Joshua Morrison/News Administrators with the Knox County Jobs and Family Services office met with State Congressman Rick Carfagna Monday. Carfagna then rode-along with caseworkers on visits with families in Knox County. From left, Scott Boone, Danielle Swendal, Courtney Lower and Rick Carfagna. Not pictured, Matthew Kurtz

Joshua Morrison/Mount Vernon News

Administrators with the Knox County Jobs and Family Services office met with State Congressman Rick Carfagna Monday. Carfagna then rode-along with caseworkers on visits with families in Knox County. From left, Scott Boone, Danielle Swendal, Courtney Lower and Rick Carfagna. Not pictured, Matthew Kurtz Request this photo


MOUNT VERNON — Three Knox County social workers described in detail to county commissioners Tuesday a visit to three area homes a day earlier during a tour provided to state Rep. Rick Carfagna (R-Westerville). Included was a vivid description of a domestic violence situation and how that ties into more resources needed for women in such predicaments.

The social workers — Heidi Beavers, Toni Hill and Danielle Swendal, the county’s lead social services supervisor — offered their report along with Matthew Kurtz, director of Knox County Job & Family Services (JFS). They noted that Carfagna asked a lot of good questions, which included his concern for their safety and asking if the county’s social workers enter homes with any firearm protection.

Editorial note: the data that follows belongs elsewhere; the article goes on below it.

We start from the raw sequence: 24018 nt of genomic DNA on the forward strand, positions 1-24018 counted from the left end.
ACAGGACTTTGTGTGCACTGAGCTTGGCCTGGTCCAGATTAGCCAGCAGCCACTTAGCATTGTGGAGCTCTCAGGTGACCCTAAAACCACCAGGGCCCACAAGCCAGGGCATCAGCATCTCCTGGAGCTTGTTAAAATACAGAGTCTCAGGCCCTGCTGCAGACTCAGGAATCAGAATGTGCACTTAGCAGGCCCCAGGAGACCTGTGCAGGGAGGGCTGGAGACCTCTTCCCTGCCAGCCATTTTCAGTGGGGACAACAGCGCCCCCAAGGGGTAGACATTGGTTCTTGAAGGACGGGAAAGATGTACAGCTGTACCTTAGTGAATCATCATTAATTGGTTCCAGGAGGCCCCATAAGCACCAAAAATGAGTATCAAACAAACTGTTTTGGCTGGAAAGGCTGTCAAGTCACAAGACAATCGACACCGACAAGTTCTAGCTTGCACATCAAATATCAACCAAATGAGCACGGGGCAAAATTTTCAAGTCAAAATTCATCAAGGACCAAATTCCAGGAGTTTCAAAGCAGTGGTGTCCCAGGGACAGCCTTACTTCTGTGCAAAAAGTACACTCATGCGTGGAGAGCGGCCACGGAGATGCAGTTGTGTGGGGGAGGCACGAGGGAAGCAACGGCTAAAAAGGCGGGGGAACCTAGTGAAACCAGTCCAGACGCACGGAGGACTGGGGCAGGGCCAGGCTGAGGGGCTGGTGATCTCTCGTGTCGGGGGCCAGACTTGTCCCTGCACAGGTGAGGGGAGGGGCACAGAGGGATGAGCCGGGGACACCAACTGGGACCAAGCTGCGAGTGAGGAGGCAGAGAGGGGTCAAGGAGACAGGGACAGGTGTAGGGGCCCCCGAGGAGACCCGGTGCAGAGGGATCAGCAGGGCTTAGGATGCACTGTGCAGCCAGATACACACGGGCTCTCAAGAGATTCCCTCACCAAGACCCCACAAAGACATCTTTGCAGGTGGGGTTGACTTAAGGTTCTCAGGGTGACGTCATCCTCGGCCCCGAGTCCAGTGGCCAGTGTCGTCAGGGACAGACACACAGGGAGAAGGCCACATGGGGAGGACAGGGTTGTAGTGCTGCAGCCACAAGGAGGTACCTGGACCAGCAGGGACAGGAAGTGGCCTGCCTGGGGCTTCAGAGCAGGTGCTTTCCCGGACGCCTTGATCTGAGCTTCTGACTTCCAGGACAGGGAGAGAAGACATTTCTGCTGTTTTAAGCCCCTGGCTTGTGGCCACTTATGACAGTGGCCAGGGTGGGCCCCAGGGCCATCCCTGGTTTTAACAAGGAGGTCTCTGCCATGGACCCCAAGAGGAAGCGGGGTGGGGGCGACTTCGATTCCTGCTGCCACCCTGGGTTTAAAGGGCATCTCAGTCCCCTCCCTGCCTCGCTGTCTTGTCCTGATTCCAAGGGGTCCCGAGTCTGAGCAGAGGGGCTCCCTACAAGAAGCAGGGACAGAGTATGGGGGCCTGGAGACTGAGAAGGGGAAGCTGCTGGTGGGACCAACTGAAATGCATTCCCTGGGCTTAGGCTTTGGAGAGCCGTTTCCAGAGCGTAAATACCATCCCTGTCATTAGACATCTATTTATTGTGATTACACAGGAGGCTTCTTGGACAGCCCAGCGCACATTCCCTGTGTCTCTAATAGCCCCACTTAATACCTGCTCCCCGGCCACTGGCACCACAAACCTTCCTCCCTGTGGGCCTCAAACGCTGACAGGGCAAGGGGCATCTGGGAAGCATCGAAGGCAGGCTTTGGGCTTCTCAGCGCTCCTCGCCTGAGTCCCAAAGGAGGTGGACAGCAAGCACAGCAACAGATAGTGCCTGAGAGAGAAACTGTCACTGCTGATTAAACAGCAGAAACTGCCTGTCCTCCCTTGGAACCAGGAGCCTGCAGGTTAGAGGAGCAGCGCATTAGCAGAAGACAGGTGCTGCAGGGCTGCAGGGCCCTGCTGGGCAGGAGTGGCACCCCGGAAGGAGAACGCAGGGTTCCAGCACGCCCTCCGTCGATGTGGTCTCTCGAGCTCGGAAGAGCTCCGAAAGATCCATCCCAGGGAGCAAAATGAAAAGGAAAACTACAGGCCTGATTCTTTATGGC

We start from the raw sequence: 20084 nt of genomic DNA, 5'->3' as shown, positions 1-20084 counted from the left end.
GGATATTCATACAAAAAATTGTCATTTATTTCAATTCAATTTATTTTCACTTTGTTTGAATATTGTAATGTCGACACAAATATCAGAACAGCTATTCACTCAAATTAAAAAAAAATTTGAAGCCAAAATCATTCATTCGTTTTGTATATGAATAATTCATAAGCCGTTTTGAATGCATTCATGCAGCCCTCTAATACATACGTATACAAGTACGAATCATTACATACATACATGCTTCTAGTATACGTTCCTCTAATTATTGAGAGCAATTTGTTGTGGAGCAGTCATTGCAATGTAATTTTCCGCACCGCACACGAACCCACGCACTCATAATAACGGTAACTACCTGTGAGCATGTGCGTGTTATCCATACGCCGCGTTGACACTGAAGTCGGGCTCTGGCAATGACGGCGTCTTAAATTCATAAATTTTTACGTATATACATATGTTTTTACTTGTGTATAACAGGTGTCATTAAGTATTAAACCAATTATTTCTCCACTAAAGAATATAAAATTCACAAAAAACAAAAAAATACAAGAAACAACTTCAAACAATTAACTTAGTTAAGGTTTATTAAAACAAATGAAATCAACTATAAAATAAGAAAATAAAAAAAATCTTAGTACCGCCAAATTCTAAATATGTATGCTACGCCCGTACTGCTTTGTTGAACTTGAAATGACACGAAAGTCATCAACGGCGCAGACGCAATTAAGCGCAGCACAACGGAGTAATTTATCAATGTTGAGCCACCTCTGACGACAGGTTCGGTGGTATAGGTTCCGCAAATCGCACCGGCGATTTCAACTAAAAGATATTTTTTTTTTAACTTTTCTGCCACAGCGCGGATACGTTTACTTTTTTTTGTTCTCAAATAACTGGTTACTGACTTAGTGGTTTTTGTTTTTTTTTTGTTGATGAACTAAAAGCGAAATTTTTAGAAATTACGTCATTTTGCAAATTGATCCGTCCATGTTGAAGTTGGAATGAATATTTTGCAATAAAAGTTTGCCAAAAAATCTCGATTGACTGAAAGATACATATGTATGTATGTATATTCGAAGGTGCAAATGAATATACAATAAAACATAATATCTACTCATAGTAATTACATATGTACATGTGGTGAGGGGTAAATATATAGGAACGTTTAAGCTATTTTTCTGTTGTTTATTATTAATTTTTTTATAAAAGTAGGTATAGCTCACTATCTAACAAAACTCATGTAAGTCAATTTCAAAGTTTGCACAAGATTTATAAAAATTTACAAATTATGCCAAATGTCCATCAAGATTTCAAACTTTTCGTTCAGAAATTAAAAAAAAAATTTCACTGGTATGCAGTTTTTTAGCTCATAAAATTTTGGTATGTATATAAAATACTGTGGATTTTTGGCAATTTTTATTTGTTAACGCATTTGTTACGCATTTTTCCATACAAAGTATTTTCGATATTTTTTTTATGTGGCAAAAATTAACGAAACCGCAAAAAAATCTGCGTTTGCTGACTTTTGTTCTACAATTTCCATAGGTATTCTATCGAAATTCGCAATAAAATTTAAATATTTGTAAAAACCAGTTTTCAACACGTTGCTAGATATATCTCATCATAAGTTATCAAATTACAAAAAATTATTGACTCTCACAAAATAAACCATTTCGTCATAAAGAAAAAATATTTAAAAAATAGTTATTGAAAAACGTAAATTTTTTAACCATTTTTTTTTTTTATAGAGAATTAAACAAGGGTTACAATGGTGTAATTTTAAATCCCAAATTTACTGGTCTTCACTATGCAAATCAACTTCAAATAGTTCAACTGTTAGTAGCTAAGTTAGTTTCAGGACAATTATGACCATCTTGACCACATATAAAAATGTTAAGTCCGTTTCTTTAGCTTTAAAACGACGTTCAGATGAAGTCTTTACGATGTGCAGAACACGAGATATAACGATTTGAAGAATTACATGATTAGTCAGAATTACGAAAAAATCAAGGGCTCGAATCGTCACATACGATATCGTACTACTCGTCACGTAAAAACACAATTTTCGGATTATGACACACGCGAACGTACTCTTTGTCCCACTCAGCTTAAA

“At one point he mentioned (having a) gun, and I said ‘No thank you, I don’t feel safe with a gun,’” Hill said. “It was just nice seeing somebody at the state level interested in what we do.”

Kurtz said entering homes with firearms would be inadvisable, since trust is being built with families who may have issues including drug use and domestic violence, and may have children present. If social workers feel like they could be in danger, they can be accompanied by a Knox County Sheriff’s officer.

Hill said she has only been in such a situation one time. Social work is about engaging with people who are hopefully attempting to undergo a positive transformation in their lives, Kurtz offered, adding, “You know, it’s kind of tough to do with a gun.”